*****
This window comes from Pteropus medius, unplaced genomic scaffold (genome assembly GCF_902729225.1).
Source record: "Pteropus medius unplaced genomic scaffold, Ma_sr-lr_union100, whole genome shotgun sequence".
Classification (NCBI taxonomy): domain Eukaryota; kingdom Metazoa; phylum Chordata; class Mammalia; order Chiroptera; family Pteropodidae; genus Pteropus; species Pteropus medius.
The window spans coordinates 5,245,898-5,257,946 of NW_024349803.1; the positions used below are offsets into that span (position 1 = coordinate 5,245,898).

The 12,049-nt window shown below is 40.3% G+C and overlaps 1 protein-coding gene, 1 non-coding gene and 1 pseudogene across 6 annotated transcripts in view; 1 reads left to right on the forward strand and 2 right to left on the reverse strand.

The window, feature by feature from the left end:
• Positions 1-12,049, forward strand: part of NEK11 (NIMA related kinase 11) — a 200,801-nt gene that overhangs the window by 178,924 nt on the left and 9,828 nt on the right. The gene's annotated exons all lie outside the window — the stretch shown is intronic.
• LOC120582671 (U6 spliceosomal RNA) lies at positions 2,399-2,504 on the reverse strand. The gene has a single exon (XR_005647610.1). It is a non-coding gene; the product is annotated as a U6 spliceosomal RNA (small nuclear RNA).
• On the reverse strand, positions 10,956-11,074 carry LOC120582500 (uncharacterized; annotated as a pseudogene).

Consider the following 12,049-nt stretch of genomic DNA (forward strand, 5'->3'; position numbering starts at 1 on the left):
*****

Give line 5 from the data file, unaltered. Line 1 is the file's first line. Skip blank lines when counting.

The 12,049-nt window shown below is 40.3% G+C and overlaps 1 protein-coding gene, 1 non-coding gene and 1 pseudogene across 6 annotated transcripts in view; 1 reads left to right on the forward strand and 2 right to left on the reverse strand.